Nutrition of Animals from Factory Farms Vs. Pastured Animals from Live Springs Farm
We are what we eat.  The more I learn about nutrition, the more I learn this is true.  When we eat meat, we end up eating whatever the animals ate.  Different types of animals’ diets produce different qualities of food.

Grain-fed animals, such as those in CAFOs, produce meat and other products, like milk and eggs, that are high in omega-6 fatty acids.  While omega-6 is a polyunsaturated, essential fatty acid that is necessary for your body’s health, too much omega-6 is very detrimental.  (See my article “The Trouble with Eating Grains and Legumes.”)  Because Americans consume a huge amount of processed foods, which contain an unbelievable amount of corn and hidden corn products and other grains (grains are high in omega-6), Americans are overdosing on omega-6 fatty acids.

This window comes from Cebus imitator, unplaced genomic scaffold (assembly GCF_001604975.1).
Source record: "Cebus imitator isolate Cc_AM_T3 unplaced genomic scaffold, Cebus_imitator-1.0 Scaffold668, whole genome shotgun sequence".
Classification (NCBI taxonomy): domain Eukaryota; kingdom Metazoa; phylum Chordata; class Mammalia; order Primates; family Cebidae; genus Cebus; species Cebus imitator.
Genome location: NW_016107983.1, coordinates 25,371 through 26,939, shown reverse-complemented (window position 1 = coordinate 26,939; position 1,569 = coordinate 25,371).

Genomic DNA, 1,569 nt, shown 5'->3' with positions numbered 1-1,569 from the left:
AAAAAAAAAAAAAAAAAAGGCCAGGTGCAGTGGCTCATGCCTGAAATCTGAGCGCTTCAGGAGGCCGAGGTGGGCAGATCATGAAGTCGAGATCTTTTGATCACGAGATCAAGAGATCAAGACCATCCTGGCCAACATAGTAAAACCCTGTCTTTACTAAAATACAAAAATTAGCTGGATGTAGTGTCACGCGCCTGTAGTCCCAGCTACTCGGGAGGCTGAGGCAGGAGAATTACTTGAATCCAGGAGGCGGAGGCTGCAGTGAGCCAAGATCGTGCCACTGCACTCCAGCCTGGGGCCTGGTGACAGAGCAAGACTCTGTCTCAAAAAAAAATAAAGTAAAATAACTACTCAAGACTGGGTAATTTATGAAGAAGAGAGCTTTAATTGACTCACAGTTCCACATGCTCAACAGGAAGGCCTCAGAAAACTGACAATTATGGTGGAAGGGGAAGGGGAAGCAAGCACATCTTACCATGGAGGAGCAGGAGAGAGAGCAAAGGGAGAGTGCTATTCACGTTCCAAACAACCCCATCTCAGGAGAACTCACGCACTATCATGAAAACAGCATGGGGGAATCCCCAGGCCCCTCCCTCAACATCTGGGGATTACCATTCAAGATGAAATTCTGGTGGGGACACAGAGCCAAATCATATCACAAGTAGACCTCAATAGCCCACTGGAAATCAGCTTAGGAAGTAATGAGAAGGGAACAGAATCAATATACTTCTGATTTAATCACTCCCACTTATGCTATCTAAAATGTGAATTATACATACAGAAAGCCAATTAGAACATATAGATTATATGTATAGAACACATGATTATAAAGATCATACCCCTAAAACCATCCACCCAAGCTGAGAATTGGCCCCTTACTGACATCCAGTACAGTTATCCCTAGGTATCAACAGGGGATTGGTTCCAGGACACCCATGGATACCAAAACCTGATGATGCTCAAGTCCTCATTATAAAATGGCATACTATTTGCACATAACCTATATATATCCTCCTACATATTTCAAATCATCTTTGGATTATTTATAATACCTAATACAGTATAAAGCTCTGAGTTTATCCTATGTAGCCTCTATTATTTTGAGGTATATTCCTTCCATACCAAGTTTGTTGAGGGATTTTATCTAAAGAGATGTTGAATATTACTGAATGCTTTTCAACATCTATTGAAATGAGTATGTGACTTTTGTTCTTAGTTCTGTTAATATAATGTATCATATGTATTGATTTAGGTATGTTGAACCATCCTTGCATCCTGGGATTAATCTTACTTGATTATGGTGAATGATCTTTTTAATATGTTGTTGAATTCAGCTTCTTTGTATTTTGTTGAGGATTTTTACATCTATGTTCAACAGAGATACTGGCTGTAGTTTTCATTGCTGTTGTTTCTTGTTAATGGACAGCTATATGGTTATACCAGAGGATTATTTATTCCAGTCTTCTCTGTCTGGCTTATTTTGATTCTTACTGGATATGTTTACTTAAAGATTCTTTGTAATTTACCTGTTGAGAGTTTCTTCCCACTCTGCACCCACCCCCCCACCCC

According to research, a healthy ratio of omega-6 to omega-3 is 4 to 1 or lower; however, according to numerous articles I’ve read, most Western diets typically have ratios of 10 to 1 or even 30 to 1.  Also, numerous articles I’ve read, including the Wikipedia article “Omega-6 fatty acid,” stated that this excess of omega-6 is responsible for “atherosclerosis, asthma, arthritis, vascular disease, thrombosis, immune-inflammatory processes, and tumor proliferation.”